Standing on the shoulders of giants

Never realized visions come to life through artist’s drawings.

There comes a time in the moment of creativity where the artist goes so large that the ability to create such visions is rendered moot by reality.

“Dream Monuments: Drawing in the 1960s and 1970s” currently on display at the Menil Drawing Institute in Houston, Texas attests to such virtuoso gigantism.

This captivating exhibit focuses on drawings for purposed environmental art projects that were never made. After seeing the show you will wish they were completed.

The show itself was inspired by unrealized installations or Land Art funded by Dominique and John de Menil.

Consider a mastaba formed from one million oil barrels along the highway from Houston to Galveston. That was the concept of “One Million Stacked Oil Drums, project for Houston Galveston Area, 1970” in pencil and crayon with a map collage on the bottom right.

The enterprise conceived by Christo would be an Egyptian tomb structure seen in the distance from cars. The drawing reminds of the scenery of West Texas with its buttes that look like skyscrapers covered in vegetation.

Then there’s Claes Oldenburg’s “Proposed Colossal Monument for Park Avenue, New York – Bowling Balls, 1967” in pencil and watercolor that would turn Central Park and adjacent Park Avenue into a video game with a Godzilla-sized sports ball rolling down the boulevard.

Yet another metropolitan conceptual piece posits a recreated Statue of Liberty lying prone in Battery Park. Argentine conceptual artist Marta Minujin imagined a tourist attraction in 1979 that would exist within view of the actual Liberty Island ingénue.

Less than the size of a movie poster yet with omnipotent width this ink on vellum image conveys multitudes of information. It was drawn after the apocryphal images of the Statue of Liberty in “Planet of the Apes” (1968), a film that dismembered the iconic lady and placed her in a metaphorical purgatory, and the events of 9/11. Battery Park is spitting distance from the site of the World Trade Center.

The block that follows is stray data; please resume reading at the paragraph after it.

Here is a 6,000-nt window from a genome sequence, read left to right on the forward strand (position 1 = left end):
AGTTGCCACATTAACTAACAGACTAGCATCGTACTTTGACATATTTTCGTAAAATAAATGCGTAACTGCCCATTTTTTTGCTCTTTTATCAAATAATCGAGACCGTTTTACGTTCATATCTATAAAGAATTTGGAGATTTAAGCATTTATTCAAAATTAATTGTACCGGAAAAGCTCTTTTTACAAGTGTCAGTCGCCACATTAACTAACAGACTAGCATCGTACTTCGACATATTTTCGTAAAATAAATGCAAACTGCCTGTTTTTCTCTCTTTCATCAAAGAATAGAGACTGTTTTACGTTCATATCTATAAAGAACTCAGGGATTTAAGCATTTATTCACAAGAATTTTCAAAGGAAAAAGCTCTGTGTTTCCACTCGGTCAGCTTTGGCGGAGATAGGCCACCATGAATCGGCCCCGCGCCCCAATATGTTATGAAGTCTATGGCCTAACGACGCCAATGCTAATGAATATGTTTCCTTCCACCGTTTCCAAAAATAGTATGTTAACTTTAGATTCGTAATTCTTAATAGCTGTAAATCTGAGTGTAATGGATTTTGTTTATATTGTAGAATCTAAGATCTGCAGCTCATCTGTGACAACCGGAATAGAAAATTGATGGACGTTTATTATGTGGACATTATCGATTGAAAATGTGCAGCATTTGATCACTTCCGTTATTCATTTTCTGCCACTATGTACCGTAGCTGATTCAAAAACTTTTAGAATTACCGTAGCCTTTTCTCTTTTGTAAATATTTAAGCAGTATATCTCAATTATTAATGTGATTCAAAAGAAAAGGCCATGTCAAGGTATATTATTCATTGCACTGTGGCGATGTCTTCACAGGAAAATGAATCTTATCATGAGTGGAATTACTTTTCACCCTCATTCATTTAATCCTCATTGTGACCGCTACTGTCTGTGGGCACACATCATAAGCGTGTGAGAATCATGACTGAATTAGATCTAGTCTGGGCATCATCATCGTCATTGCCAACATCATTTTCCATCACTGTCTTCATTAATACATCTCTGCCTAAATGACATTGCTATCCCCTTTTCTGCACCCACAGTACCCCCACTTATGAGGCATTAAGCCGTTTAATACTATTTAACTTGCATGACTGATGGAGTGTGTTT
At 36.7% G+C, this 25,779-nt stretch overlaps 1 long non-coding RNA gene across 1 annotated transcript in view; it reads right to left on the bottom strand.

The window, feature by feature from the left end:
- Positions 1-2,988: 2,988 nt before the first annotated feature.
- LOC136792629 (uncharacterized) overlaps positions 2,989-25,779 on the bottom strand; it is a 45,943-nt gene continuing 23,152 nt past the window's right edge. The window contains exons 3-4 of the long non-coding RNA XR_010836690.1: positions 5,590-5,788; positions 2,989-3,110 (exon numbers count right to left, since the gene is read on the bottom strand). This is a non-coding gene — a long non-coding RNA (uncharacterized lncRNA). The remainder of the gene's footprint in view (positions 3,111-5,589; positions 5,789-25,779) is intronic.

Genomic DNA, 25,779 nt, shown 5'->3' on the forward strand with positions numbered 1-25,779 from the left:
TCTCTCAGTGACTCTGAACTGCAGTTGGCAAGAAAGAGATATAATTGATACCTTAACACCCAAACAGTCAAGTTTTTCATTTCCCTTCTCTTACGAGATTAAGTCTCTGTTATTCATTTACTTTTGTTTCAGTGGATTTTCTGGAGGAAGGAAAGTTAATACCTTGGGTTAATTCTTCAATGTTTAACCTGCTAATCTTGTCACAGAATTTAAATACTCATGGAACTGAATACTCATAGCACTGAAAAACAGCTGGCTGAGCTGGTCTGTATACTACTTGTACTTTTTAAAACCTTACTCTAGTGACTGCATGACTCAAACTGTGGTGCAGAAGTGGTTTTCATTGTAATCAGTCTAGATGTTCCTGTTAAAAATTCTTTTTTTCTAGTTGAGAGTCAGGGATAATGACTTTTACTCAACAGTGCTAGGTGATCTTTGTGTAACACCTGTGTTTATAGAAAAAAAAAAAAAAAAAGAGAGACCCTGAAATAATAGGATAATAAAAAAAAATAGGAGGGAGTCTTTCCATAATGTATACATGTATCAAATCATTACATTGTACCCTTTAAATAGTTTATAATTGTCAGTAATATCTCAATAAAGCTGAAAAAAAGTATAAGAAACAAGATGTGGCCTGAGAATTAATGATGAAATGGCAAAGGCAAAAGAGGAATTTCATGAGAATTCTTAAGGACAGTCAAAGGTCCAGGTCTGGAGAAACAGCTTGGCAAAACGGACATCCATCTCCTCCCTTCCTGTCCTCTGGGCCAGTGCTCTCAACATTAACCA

When Minujin came up with this sardonic amusement park she could’ve been aware of “Planet of the Apes” but no way she foresaw 9/11.

Minujin’s drawing shows a line of people waiting to get in, walking within and existing all within a vast horizon that established the sea and background.

On a side note regarding “Apes” the entire Statue of Liberty half buried in seashore was a twist ending devised by Rod Serling that was different than the twist ending in the source novel by Pierre Boulle.

Looking at Minujin’s drawing was like having a flashback that encompassed the time I was actually walking along Battery Park in the 1990s mixed with my perceptions of the events that have happened over time.

I will never forget the tale of a former roommate who told of the time he visited the Statue of Liberty and had a traumatizing experience. To go up to the actual torch, the very tip top of the monument, one had to get in a line that crept up a winding staircase. My friend recalled that someone had spit from another level up and it landed on his hand holding onto the rail.

My first thought looking at “Estatua de la Libertad acostada” was that that would never happen with the hollow statue horizontal.

These are just a few of the 40 art works on display, all guaranteed to provoke thought. “Dream Monuments: Drawing in the 1960s and 1970s” runs until mid-September 2021.

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